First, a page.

Last Saturday night I returned to the badgers sett where I have recorded badgers in the past. The badgers which I recorded were the same ones I recorded many times last year and which featured on BBC Autumnwatch. At this time of the year the badgers are becoming more active and the young cubs are starting to emerge from the sett in the next few weeks. In the near future I hope to record the badger cubs around at this sett when they come out around late April and early May which I’m really looking forward too! At the most I recorded two different badgers however they weren’t as active as the ones I recorded last Autumn. Here is the footage that I got and there will be lots more to come over the next few weeks!

 

You can see some of the footage that I recorded last year here – https://georgiaswildlifewatch.wordpress.com/2013/10/08/best-badger-footage-yet/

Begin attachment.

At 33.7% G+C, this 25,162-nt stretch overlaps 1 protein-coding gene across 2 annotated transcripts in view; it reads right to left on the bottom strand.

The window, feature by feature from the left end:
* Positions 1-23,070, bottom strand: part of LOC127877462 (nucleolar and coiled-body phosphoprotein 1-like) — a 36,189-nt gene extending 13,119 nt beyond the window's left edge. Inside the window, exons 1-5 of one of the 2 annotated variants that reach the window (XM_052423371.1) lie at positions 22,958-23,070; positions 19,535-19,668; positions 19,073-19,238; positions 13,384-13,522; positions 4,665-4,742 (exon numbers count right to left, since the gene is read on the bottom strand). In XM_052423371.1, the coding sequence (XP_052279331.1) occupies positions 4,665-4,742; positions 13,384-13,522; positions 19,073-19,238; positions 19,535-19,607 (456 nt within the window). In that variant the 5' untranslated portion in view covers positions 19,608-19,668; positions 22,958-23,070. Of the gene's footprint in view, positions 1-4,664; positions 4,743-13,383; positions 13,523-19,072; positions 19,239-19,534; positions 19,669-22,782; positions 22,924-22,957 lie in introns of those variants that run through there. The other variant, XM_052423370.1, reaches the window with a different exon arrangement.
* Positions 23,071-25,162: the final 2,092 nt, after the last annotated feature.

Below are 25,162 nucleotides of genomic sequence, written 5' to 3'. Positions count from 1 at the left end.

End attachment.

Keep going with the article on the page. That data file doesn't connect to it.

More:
Spring flowers.

Following yesterdays first Thursday wildlife quiz here’s a post with the answers on and some information about each flower species I quizzed about.

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So then the answer to the first one was of course a daffodil which has the Latin name of Narcissus. Daffodils are a well known European flower and can be spotted from the beginning of Spring. Snowdrops belong to the same family as daffodils which makes them both a member of the Amaryllidaceae. 

The Latin name for daffodil is thought to have been inspired by Narcissus who was a figure in Greek mythology said to have fallen in love with his reflection in a pool of water. The nodding head of the daffodil is said to represent Narcissus bending down and gazing at his reflection.